MacKenzie tried to explain his newspapers reporting on the disaster (specifically The Truth headlines and report) in 1993 when talking to a House of Commons National Heritage Select Committee.
Trying to wash his hands of any blame for publishing ‘The Truth’ headlines and story (and it’s not the last time) he said “I regret Hillsborough. It was a fundamental mistake. The mistake was I believed what an MP said. It was a Tory MP. If he had not said it and the chief superintendent (David Duckenfield) had not agreed with it, we would not have gone with it.” This explanation (explanation not apology take note) was not accepted by the families and survivors of the disaster.
The Sun itself attempted a rather, to say the least, pathetic attempt at an apology. The apology was so called issued ‘without reservation’ saying it had ‘committed the most terrible mistake in its history’. This was issued on the 7th July 2004, over 15 years (yes, 15 years) since the tragedy and was also in response to criticism aimed towards Wayne Rooney, who had sold his life story to the rag. The so called apology was again widely not accepted.
So was ‘The Truth’ really the truth (or intended to be anything like the truth) ?
Truth –
1. the quality of being true, genuine, actual, or factual
2. something that is true as opposed to false
3. a proven or verified fact or principle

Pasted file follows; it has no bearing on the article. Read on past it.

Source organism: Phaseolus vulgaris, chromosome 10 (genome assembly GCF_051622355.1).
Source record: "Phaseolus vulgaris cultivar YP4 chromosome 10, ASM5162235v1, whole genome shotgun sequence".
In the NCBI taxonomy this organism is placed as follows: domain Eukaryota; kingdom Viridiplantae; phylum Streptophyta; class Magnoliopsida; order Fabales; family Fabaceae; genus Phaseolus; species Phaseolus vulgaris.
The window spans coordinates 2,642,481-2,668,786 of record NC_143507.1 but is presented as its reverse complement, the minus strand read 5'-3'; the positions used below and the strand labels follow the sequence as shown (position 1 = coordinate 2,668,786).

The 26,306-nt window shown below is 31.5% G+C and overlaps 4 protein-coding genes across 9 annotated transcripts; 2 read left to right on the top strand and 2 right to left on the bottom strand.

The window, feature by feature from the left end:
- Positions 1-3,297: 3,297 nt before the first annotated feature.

4. faithful reproduction or portrayal
5. honesty, accuracy
The answer to all 5 points above, in relation to the ‘The Truth’ headlines of The Sun would unanimously be false. The truth – far from it. ‘The Truth’ was based on un-named sources, who, from minutes after the disaster, tried to cover up the real truth, to enable them to clear their guilty consciences.
I will end with an extract from Kenny Dalglish’s autobiography:
Kelvin MacKenzie, the Sun’s editor, even called me up.
“How can we correct the situation?” he said.
“You know that big headline – ‘The Truth’?” I replied. “All you have to do is put ‘We lied’ in the same size. Then you might be all right.”
Mackenzie said: “I cannot do that.”
“Well,” I replied, “I cannot help you then.”
That was it. I put the phone down. Merseysiders were outraged by the Sun. A great many still are’.
After reading this, if you were in any doubt before, there is absolutely no excuse to buy or even read The Sun newspaper, Liverpool fan or not. Please continue to educate people of ‘The Truth’.